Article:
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Adventure Time #31

by  in Comic Reviews Comment
Adventure Time #31

Ryan North, Shelli Paroline and Braden Lamb’s “Adventure Time” #31 is an odd duck of a story in which Princess Bubblegum and Marceline become licensed drivers, Finn and Jake try to eat a massive burrito, and The Ice King demands answers for why Finn and Jake didn’t show up for his birthday party. Yet, all these seemingly disparate ideas come together into a surprisingly funny and emotional story. The issue also contains a funny (and more than a little disturbing) short by Sara and Sam Ellis entitled “Lemongrab’s Makeover.”

Its impressive how much emotion North is able to cram into a mostly hilarious and off-the-wall story, but by relying on the complicated and nuanced characters and the boundless creativity of the “Adventure Time” world, the laughs and deeper emotions flow effortlessly. Ice King in particular strikes a desperately sad and relatable note in his quest for friends and acceptance, but North never pushes the story too far, instead allowing Ice King to snap back easily once Finn and Jake present him with an adorable present. All the while, North embraces the “meta” in the story by having Finn and Jake offer commentary on their on-again off-again relationship with The Ice King.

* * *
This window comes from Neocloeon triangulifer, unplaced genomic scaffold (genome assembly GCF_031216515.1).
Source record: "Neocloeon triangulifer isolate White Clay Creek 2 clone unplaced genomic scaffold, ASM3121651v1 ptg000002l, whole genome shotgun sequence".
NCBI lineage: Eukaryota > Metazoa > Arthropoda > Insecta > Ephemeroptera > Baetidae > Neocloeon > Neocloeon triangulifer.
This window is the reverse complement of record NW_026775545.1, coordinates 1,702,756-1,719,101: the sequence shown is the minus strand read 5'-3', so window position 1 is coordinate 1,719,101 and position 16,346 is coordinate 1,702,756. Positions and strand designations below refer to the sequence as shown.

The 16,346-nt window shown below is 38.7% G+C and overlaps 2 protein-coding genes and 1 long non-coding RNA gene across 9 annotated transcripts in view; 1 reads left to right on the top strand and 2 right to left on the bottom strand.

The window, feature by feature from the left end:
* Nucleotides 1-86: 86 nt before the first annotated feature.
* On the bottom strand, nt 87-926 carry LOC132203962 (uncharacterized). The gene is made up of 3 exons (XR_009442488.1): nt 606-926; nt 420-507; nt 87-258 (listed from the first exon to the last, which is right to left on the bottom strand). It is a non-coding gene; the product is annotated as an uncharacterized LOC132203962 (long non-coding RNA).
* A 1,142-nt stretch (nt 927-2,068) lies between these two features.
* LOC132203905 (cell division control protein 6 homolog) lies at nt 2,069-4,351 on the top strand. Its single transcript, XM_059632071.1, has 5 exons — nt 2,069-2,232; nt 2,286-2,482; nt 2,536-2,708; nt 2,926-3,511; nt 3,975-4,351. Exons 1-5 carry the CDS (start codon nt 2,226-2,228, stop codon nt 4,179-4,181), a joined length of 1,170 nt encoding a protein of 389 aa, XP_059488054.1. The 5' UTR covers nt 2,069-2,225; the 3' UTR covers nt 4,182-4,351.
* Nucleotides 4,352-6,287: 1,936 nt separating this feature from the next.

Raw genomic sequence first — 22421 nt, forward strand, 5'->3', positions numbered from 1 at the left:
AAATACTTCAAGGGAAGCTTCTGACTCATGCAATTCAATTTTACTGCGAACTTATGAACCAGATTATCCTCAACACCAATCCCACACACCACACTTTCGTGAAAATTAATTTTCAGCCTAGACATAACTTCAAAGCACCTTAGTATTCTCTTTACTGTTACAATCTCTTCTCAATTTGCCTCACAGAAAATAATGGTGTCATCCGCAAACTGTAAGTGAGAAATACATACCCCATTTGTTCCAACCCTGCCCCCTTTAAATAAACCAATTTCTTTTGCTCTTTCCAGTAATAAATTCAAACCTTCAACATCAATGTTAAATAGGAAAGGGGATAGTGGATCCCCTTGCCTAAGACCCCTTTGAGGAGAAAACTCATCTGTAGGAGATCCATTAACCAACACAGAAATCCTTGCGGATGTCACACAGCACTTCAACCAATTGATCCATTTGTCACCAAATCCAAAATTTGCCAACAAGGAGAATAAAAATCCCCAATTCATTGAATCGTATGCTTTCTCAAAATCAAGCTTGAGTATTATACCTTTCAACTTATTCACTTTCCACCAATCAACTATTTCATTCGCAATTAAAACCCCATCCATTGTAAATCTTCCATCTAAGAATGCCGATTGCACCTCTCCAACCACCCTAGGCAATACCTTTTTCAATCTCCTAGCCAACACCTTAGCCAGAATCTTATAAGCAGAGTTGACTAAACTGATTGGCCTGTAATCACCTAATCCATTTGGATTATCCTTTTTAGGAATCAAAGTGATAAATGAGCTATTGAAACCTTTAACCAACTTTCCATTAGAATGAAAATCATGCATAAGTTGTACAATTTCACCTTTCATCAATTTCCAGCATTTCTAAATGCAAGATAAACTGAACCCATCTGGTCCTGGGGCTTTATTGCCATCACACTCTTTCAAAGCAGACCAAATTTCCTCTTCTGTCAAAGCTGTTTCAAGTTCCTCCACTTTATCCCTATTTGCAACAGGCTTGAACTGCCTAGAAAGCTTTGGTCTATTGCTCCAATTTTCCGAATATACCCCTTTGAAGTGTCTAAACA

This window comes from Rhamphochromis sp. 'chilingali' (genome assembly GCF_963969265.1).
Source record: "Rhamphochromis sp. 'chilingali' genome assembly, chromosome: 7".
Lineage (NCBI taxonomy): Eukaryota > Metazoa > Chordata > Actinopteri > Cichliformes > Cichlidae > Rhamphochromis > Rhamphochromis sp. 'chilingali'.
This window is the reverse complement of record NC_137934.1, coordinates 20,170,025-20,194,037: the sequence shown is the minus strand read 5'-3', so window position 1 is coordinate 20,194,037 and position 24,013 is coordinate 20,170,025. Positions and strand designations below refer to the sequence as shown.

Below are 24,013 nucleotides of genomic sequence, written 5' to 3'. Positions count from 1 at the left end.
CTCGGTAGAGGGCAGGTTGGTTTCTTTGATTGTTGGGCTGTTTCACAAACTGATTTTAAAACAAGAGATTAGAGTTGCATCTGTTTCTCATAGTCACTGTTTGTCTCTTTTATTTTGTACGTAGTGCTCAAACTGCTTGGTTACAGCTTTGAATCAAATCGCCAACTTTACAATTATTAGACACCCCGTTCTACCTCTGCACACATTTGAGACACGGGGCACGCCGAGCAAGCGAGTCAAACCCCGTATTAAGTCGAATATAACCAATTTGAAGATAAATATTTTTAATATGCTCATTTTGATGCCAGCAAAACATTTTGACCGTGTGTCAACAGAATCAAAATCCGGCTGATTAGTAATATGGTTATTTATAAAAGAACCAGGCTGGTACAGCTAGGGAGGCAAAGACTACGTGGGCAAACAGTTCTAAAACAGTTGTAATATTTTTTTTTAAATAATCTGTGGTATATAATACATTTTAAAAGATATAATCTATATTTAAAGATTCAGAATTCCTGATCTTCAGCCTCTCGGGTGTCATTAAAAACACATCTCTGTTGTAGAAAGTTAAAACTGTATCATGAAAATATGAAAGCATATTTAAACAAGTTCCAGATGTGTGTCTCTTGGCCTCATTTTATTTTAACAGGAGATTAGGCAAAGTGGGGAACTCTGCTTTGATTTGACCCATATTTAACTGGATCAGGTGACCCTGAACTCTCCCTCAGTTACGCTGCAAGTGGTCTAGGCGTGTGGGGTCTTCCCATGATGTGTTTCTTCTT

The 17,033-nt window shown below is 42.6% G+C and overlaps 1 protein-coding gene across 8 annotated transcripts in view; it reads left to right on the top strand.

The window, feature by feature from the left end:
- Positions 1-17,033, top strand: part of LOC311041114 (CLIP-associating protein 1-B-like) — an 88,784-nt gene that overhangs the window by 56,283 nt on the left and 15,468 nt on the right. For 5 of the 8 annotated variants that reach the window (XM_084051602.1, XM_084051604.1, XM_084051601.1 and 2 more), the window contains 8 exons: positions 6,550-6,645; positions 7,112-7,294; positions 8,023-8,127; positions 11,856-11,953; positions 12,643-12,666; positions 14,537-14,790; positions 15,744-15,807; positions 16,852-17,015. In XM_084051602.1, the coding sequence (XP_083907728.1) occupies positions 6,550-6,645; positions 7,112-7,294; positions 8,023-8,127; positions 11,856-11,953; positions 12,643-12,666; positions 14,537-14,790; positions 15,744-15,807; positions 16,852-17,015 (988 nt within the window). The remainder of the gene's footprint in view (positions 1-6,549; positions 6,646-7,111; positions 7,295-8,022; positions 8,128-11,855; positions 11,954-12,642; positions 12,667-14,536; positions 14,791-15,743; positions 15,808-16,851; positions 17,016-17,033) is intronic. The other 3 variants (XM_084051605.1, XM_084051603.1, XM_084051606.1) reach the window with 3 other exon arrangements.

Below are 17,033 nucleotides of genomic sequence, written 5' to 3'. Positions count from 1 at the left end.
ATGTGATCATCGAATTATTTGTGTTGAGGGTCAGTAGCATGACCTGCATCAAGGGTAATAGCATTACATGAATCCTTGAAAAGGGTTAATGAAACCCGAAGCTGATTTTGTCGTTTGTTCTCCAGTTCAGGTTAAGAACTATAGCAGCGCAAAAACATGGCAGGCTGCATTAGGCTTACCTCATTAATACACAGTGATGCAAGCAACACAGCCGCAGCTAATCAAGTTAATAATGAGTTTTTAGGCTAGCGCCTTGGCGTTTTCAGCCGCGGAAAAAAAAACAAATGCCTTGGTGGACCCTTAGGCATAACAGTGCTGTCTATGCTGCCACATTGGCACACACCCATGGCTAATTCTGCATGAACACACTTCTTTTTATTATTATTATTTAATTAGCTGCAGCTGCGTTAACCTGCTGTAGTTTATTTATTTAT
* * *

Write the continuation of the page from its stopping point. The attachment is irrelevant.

Of course, Paroline and Lamb’s visuals are a huge part of what makes the issue work. They absolutely nail all the characters, capitalizing on their cuteness and bringing an enthusiasm that is practically contagious to the pages. North’s script is surprisingly text heavy, but Paroline and Lamb make the most of the space they have. In reality — except for the stuff with Princess Bubble Gum and Marceline — the story is actually a lot of rather mundane scenes, but in Paroline and Lamb find ways to keep even talking heads engaging.

The “Lemongrab’s Makeover” short has less to say but it’s surprisingly dark without going too far, as any Lemongrab story probably should be. The tale, though simple and short, speaks volumes about both Lemongrab and The Ice King. Sam Ellis’s visual approach is less “on-model” than Paroline and Lamb’s, but it’s still easy to recognize all the characters and captures what’s most important about the characters and world while telling an easy to follow story.

“Adventure Time” continues to be a nearly flawless example of adapting one medium to another. The writers and artists continue to capture, with seeming effortlessness, what makes the “Adventure Time” world so creative and exceptional, “Adventure Time” #31 is no exception.